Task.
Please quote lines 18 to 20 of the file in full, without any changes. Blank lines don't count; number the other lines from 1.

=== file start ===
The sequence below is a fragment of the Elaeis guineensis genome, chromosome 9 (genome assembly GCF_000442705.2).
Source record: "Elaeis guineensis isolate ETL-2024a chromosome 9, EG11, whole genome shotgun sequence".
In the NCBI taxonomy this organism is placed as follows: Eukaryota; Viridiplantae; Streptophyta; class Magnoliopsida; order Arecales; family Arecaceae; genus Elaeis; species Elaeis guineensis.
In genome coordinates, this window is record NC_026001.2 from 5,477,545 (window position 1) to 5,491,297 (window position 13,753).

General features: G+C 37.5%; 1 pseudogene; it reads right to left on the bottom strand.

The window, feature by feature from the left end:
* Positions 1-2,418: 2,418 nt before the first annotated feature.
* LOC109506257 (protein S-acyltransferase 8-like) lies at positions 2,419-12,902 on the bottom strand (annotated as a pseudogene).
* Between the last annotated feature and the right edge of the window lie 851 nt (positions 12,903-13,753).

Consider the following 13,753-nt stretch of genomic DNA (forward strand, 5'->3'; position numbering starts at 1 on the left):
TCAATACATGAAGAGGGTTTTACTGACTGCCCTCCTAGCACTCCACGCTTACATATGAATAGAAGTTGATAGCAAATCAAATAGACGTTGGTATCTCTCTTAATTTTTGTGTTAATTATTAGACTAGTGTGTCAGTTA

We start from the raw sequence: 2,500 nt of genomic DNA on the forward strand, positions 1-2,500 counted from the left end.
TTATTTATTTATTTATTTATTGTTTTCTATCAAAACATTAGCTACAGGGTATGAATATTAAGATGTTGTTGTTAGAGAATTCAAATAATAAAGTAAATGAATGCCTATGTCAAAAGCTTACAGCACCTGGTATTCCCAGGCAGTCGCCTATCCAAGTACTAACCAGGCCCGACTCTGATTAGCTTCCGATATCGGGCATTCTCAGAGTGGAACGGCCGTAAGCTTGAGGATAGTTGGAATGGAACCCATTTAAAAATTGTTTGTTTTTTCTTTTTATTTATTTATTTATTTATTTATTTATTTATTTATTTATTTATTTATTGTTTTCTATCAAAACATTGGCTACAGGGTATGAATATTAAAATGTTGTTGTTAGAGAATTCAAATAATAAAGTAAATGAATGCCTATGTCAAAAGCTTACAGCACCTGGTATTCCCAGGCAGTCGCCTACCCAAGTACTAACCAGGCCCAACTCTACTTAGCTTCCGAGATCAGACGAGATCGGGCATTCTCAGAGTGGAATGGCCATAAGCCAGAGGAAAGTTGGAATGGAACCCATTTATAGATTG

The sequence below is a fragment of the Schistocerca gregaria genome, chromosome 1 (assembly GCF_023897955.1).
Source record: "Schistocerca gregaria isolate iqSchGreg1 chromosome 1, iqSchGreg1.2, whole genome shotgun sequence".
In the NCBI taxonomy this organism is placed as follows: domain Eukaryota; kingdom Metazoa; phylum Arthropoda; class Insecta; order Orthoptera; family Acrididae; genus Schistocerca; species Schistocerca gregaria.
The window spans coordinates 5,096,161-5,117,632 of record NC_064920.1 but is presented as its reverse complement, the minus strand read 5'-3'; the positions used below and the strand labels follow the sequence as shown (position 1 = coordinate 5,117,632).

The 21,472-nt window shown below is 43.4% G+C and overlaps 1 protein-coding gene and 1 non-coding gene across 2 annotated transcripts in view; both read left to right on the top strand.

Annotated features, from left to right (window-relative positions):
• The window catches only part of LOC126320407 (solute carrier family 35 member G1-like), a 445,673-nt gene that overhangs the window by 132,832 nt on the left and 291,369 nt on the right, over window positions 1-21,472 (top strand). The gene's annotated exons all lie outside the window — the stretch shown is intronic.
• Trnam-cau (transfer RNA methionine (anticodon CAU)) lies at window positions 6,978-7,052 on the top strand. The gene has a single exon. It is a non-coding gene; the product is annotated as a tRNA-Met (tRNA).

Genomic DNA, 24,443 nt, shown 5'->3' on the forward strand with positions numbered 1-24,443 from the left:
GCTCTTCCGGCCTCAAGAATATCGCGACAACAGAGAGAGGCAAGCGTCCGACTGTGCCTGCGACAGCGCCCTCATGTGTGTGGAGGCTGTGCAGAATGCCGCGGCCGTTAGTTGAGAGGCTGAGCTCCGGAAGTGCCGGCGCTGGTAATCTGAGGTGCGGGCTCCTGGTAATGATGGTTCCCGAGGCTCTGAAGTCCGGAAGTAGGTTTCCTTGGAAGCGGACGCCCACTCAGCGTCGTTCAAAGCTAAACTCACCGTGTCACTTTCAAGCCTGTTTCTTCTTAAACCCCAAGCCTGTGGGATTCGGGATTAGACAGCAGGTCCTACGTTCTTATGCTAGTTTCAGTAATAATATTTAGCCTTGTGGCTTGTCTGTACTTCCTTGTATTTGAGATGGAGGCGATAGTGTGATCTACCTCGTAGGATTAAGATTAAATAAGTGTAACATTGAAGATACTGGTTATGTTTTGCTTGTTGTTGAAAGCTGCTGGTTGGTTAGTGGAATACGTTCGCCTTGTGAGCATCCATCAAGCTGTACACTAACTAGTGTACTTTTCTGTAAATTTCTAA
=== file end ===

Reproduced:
The 21,472-nt window shown below is 43.4% G+C and overlaps 1 protein-coding gene and 1 non-coding gene across 2 annotated transcripts in view; both read left to right on the top strand.

Annotated features, from left to right (window-relative positions):
• The window catches only part of LOC126320407 (solute carrier family 35 member G1-like), a 445,673-nt gene that overhangs the window by 132,832 nt on the left and 291,369 nt on the right, over window positions 1-21,472 (top strand). The gene's annotated exons all lie outside the window — the stretch shown is intronic.